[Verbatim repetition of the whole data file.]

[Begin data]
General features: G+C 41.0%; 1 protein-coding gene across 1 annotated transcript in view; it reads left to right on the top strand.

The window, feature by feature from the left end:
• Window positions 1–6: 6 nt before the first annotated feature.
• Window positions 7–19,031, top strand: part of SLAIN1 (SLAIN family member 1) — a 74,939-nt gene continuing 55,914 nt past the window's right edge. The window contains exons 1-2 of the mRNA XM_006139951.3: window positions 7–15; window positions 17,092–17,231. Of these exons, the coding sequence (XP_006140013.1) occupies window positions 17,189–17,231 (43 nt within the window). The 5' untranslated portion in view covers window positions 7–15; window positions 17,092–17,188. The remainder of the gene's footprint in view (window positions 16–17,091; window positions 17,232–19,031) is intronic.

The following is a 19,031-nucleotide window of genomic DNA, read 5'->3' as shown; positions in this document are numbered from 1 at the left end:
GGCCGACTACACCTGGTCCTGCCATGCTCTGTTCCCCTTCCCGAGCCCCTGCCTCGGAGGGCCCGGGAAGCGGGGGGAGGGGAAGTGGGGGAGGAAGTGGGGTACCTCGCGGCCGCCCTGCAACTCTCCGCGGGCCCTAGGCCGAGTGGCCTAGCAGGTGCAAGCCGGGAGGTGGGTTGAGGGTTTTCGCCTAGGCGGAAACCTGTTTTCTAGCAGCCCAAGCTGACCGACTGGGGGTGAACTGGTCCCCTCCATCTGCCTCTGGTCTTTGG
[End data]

General features: G+C 41.0%; 1 protein-coding gene across 1 annotated transcript in view; it reads left to right on the top strand.

The window, feature by feature from the left end:
• Window positions 1–6: 6 nt before the first annotated feature.
• Window positions 7–19,031, top strand: part of SLAIN1 (SLAIN family member 1) — a 74,939-nt gene continuing 55,914 nt past the window's right edge. The window contains exons 1-2 of the mRNA XM_006139951.3: window positions 7–15; window positions 17,092–17,231. Of these exons, the coding sequence (XP_006140013.1) occupies window positions 17,189–17,231 (43 nt within the window). The 5' untranslated portion in view covers window positions 7–15; window positions 17,092–17,188. The remainder of the gene's footprint in view (window positions 16–17,091; window positions 17,232–19,031) is intronic.

The following is a 19,031-nucleotide window of genomic DNA, read 5'->3' as shown; positions in this document are numbered from 1 at the left end:
GGCCGACTACACCTGGTCCTGCCATGCTCTGTTCCCCTTCCCGAGCCCCTGCCTCGGAGGGCCCGGGAAGCGGGGGGAGGGGAAGTGGGGGAGGAAGTGGGGTACCTCGCGGCCGCCCTGCAACTCTCCGCGGGCCCTAGGCCGAGTGGCCTAGCAGGTGCAAGCCGGGAGGTGGGTTGAGGGTTTTCGCCTAGGCGGAAACCTGTTTTCTAGCAGCCCAAGCTGACCGACTGGGGGTGAACTGGTCCCCTCCATCTGCCTCTGGTCTTTGG